“If you got a pre-order, you should keep it,” he told me. He also explained that Xbox All Access only works with Xbox One. I think he was referring to the plan where you pay $23 a month for Xbox One S and upgrade later. According to him, that was the only way to get in on All Access. If I wanted to go next-gen in 2020, I had buy outright.
Except opportunity did strike again. Earlier this week, in fact. Right on midnight of November 10, Xbox Series X\S launch day, several retailers put up some last-minute stock. My Series S was already paid for and on the way, but I thought I’d give it one last shot. Thanks to the ever-reliable @Wario64 on Twitter, I found myself filling out an Xbox All Access Application on GameStop’s site. Wario64 had posted two minutes before, GameStop said it still had stock. With the application filled out, I hit the “Submit” button. The response “Cannot complete the application because item is sold out.”
In Microsoft’s defense, it offered an exclusive second chance to those who tried to get Xbox All Access through its store. So it’s not that Microsoft or Citizens One are pulling some shady business practices. Some people are probably happily playing their All Access Series X even as you read this. But how many? And were consoles set aside for the program, or was it first-come, first-served? All Access could’ve done with a more informative rollout, one that set realistic expectations for who could get it and how they could get it.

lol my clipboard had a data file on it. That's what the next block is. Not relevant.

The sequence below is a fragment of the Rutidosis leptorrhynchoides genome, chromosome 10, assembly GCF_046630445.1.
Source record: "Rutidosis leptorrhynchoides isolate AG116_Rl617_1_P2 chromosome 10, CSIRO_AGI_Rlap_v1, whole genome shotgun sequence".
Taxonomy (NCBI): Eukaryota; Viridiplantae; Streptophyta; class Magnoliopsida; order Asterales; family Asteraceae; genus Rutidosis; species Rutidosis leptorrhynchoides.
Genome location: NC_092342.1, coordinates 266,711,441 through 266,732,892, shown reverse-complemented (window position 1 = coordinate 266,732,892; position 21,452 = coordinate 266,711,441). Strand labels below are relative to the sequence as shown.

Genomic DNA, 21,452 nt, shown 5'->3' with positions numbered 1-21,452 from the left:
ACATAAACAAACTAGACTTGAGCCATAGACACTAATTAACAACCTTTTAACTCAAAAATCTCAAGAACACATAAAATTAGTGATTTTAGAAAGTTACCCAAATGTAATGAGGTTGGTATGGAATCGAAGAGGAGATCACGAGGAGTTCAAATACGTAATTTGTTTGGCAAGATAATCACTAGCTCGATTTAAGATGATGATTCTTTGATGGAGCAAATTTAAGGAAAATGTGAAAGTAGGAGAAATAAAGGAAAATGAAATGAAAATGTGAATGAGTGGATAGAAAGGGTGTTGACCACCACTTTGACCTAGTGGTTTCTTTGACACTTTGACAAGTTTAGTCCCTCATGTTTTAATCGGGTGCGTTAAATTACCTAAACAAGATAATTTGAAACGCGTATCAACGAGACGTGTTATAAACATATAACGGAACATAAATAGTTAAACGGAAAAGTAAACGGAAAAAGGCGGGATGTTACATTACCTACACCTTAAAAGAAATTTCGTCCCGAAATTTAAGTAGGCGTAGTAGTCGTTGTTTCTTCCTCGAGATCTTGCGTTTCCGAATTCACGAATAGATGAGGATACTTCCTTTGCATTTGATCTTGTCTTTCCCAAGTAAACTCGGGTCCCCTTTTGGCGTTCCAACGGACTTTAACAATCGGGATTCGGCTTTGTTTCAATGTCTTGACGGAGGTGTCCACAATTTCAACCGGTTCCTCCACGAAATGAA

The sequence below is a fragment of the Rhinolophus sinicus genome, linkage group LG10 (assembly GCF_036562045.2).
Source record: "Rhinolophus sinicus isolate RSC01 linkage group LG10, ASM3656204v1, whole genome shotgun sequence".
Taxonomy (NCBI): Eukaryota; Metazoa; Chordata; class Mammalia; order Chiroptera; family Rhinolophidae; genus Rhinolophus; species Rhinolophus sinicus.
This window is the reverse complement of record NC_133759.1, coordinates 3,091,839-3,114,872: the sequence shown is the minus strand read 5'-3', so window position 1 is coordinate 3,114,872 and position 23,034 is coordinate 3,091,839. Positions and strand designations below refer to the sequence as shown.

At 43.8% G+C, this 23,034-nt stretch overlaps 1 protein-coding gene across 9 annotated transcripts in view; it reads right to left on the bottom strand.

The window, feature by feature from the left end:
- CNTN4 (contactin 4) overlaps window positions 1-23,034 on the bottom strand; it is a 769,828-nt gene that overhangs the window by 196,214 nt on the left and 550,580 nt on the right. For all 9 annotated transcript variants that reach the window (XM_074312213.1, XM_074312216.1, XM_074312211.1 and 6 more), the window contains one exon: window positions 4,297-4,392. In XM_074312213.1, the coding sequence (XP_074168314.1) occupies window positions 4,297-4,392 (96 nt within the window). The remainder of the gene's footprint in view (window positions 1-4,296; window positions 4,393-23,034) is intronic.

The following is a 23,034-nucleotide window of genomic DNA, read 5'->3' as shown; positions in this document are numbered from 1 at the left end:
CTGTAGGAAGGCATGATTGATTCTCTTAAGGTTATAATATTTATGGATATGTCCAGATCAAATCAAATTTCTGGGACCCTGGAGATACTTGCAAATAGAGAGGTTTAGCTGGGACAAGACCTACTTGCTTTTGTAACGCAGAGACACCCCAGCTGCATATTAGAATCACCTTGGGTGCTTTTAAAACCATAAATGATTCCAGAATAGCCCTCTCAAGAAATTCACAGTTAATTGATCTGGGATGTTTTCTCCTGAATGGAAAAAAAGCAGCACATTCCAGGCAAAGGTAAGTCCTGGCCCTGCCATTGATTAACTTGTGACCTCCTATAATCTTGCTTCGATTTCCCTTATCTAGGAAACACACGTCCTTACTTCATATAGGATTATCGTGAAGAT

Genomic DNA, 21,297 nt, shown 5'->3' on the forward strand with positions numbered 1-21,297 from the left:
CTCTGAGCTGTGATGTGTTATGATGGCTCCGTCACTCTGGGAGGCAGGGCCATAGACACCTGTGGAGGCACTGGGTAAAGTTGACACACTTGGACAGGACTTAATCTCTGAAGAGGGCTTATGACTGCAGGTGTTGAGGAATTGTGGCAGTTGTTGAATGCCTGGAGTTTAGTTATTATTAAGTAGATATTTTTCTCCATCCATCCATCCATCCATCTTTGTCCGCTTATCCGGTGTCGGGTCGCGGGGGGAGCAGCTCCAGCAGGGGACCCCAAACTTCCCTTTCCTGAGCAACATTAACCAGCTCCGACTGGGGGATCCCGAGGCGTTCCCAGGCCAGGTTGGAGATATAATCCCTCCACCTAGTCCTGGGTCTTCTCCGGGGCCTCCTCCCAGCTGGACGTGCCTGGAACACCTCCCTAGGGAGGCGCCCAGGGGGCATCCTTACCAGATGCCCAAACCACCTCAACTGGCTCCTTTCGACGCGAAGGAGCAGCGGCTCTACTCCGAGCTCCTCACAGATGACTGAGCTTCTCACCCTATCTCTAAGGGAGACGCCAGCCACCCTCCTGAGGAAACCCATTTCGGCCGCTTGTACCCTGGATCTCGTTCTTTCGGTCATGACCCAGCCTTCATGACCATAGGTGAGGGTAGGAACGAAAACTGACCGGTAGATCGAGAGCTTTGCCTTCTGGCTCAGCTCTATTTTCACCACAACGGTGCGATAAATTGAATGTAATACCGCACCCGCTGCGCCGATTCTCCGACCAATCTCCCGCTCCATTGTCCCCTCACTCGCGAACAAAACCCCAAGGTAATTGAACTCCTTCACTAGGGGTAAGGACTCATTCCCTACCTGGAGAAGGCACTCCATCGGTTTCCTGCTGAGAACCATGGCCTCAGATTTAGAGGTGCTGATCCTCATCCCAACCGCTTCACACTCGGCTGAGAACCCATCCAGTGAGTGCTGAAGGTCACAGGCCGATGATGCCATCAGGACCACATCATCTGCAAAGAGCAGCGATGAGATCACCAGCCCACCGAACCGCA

The premise of Xbox All Access is a game changer. Next-gen consoles are pricey investments, and 2020 has been especially hard financially. The idea of no upfront cost, low monthly payments, and no interest significantly lowers the bar for entry. It could have made Christmas for several struggling families. That’s to say nothing of the program’s inclusion of Game Pass. Gone is the pressure to buy lackluster launch titles just to have something to play. Over 100 games, some with next-gen enhancements, are at your disposal.
Yet, as long as the way to get a console is “obsessively refresh store pages, add to cart as fast as humanly possible, and cross your fingers as you check out,” Xbox All Access isn’t a viable model. If Xbox’s goal is truly to get “more people to be able to play games,” it should work on making All Access actually accessible.
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Sergio is the Lead News Editor for TheGamer. But usually he asks people to call him “Serg” because he wants to sound cool like the guy from System of a Down. He began as a convention reporter for FLiP Magazine and Albany Radio’s The Shaw Report to get free badges to Comic-Con. Eventually he realized he liked talking to game developers and discovering weird new indie games. Now he brings that love of weird games to TheGamer, where he tries to talk about them in clickable ways so you grow to love them too. When he’s not stressing over how to do that, he’s a DM, Cleric of Bahamut, cosplay boyfriend, and occasional actor.